How communities brought filthy Cape Town rivers back to life

26 June 2018 - 08:25 By Raymond Joseph
Volunteer Gill Lanham at work in Cape Town’s Liesbeek River.
Volunteer Gill Lanham at work in Cape Town’s Liesbeek River.
Image: Esa Alexander

Two once heavily polluted rivers on opposite sides of Cape Town have been brought back to life by community volunteers.

The rivers are the Liesbeek‚ which begins life on the eastern slopes of Table Mountain and flows from Kirstenbosch botanical garden to Observatory‚ and the Mosselbank at Fisantekraal.

The role played by so-called “communities of practice” were key in what had been achieved‚ said Andrew Bennett‚ a researcher at the University of Cape Town Future Water Department.

Speaking at the Water Institute of Southern Africa conference in Cape Town‚ he said: “Communities of practice are groups of people who share a common concern or passion for something they do‚ and learn how to do it better as they interact with each other regularly.”

In the case of the Liesbeek River‚ in 1991 concerned residents formed the Friends of the Liesbeek‚ with the goal of cleaning up the then heavily polluted river.

The group has had some major successes‚ including bringing the highly invasive purple loosestrife‚ which was discovered in 2009‚ under control. Today the Friends‚ supported by funding from businesses along the river’s course‚ employ eight full-time workers to “look after and maintain the river”‚ said Bennett.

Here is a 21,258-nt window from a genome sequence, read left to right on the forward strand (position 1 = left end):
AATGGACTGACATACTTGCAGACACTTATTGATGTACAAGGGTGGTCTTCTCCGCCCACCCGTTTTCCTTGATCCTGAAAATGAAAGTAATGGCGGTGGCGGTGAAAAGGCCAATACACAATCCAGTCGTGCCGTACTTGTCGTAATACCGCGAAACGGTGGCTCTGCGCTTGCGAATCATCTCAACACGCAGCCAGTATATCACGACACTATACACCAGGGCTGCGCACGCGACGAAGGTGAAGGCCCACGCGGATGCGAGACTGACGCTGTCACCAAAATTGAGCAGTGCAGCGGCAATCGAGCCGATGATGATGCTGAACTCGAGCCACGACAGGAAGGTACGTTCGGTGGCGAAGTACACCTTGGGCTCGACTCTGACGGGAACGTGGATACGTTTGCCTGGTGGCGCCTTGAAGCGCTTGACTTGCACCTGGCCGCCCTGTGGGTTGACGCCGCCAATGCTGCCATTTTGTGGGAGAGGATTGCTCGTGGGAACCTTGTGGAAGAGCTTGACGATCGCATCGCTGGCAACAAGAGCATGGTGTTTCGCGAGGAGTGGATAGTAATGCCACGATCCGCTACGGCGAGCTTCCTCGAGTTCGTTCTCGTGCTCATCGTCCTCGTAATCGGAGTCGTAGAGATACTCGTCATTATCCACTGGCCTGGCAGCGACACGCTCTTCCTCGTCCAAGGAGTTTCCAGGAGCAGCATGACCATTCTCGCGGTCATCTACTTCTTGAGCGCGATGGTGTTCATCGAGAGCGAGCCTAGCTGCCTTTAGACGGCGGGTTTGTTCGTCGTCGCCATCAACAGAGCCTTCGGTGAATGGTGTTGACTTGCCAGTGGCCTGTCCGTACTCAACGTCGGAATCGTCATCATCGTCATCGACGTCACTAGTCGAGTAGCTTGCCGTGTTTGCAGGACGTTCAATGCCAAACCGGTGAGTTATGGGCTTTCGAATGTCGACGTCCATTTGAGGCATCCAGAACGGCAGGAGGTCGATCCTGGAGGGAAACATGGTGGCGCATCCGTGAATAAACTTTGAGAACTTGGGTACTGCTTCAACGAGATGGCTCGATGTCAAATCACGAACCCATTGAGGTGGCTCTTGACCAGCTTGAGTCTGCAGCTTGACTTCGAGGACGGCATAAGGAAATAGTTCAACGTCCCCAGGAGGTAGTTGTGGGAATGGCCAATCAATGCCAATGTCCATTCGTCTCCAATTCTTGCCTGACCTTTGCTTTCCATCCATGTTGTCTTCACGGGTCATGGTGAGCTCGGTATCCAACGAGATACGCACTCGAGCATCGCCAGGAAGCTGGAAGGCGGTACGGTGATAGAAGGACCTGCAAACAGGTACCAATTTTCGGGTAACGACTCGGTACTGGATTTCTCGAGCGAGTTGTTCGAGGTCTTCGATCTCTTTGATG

“Looking after their river is the core action that has held this community together since 1991. They partnered with local business that saw what was happening … and wanted to get involved.”

On the other side of Cape Town is the poorer community of Greenville‚ in Fisantekraal‚ which formed the Mosselbank River Conservation Team to help clean up the polluted Mosselbank River.

The community has signed a co-operation agreement with the Western Cape provincial government‚ but this was only as good as the intent and goodwill of the parties involved to make it work‚ said Bennett.

The Greenville community undertakes a variety of activities involving the river‚ including successful campaigns to clean up pollution and garbage.

Both projects proved the worth of communities of practice in connecting people‚ by building trust and developing relationships‚ says Bennett. They also help stimulated authentic learning‚ generated new knowledge and promoted collaborative processes within a community. 

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